Interested in starting your own entrepreneurial journey but unsure what to expect? Then read up on our interview with Jacques Wong, Founder of PNC Learning Inc., located in Vancouver, BC, Canada.
What's your business, and who are your customers?
We provide accredited continuing education and pre-licensing courses to the financial services industry.
Tell us about yourself
The business grew organically from people asking me personally for help with their insurance certification exams. As the demand grew, I knew there was something there, but I needed a way to remove the biggest revenue barrier - which was my own time/energy. So I took the curriculum I created and turned it into an online course. In the beginning, it was just a lifestyle business, so I was simply motivated by the need to earn a good living. Now, as the company has grown, my new focus and motivation are making sure my team grows and are successful in their own rights.
What's your biggest accomplishment as a business owner?
I don't know if this is the biggest accomplishment, but I sold the business for a good sum during the height of the COVID pandemic. But by far, the most satisfying is reading all the great reviews and feedback from students who have started a new white-collar career with our help.
What's one of the hardest things that come with being a business owner?
The hardest thing is constantly learning new skills and sometimes feeling like you have nobody to turn to for help or advice. Ultimately, as the owner, the buck stops with you to make the final decision. And if things go wrong, you're the only one to blame, unfortunately.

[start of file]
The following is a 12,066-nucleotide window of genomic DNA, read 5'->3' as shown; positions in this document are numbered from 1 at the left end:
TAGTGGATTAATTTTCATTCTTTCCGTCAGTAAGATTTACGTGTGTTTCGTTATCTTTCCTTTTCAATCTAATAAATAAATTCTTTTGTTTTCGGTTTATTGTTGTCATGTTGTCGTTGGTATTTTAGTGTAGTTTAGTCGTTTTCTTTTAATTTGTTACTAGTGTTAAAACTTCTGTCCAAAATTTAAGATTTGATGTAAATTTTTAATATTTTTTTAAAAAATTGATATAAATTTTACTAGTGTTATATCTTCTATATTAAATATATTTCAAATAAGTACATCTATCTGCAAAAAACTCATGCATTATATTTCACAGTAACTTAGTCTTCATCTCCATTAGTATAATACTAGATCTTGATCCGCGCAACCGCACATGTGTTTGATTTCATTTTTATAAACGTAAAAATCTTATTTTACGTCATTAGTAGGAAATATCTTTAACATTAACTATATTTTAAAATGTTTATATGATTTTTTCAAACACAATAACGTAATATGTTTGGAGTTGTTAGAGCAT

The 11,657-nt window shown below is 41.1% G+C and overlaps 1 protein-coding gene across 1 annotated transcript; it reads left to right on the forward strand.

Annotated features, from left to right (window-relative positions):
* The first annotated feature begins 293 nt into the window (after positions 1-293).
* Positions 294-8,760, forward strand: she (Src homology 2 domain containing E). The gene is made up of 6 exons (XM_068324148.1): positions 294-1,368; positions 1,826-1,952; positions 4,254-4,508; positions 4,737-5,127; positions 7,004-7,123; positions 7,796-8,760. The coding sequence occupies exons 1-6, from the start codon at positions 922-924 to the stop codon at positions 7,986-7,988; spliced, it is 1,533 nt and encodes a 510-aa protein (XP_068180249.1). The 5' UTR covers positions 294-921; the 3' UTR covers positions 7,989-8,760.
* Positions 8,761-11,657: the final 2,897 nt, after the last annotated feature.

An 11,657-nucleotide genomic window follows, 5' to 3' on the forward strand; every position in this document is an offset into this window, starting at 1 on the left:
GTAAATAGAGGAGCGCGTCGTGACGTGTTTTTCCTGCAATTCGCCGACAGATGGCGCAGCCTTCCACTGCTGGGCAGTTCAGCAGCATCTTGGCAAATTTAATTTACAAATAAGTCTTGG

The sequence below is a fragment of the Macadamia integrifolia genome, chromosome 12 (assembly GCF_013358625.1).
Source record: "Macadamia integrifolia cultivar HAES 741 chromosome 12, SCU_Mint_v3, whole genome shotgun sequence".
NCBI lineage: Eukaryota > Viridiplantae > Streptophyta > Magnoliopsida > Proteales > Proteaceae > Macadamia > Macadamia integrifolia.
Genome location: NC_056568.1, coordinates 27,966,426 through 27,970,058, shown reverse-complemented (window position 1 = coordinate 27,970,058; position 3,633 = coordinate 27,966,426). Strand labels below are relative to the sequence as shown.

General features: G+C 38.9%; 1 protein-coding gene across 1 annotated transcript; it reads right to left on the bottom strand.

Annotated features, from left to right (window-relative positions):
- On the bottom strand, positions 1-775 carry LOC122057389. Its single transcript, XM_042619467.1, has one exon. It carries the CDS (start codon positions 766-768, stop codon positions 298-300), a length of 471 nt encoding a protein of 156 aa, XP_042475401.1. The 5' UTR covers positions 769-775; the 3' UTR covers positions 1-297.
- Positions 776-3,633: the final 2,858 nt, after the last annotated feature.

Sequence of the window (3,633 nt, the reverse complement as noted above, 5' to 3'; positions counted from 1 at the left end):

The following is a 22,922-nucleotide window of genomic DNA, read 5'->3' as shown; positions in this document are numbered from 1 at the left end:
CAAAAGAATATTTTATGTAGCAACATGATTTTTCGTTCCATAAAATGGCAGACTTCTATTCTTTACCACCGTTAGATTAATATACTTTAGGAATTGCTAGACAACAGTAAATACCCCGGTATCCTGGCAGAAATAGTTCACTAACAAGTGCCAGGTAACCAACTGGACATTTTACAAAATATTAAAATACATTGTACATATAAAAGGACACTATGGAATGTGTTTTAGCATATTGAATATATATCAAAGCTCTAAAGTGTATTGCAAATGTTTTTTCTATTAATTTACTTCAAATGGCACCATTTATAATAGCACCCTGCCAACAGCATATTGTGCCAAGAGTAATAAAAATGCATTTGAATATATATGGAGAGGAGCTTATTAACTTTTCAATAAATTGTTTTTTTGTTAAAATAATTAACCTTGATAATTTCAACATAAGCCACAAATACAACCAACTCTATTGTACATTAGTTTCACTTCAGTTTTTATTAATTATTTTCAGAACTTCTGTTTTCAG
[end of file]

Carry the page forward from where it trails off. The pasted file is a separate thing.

What are the top tips you'd give to anyone looking to start, run and grow a business today?
- Make money before you spend money. Many people want to spend money on legal, insurance, office space, fancy marketing, launch parties, etc. before they've even brought in revenue. Bring in revenue first and take care of the rest later.
- Have an intense customer focus. What made Amazon so successful was its obsession with creating the best customer experience possible. It's hard for a company to fail when you have a great product that customers are dying to pay for.
- Build a flywheel into your business. I hate to go back to Amazon again as an example, but they probably have the best example of a flywheel or network effects out there. There are plenty of diagrams on Google, but the gist is that a great customer experience leads to more traffic to the site, which attracts sellers, which increases the selection available on the site and leads to a better customer experience. As a side benefit, this all leads to growth which leads to lower cost structures which leads to lower prices which leads to a better customer experience. Do you see how this all ties back into prioritizing the customer experience? A similar thing can apply to any business.
Where can people find you and your business?
If you like what you've read here and have your own story as a solo or small business entrepreneur that you'd like to share, then please answer these interview questions. We'd love to feature your journey on these pages.
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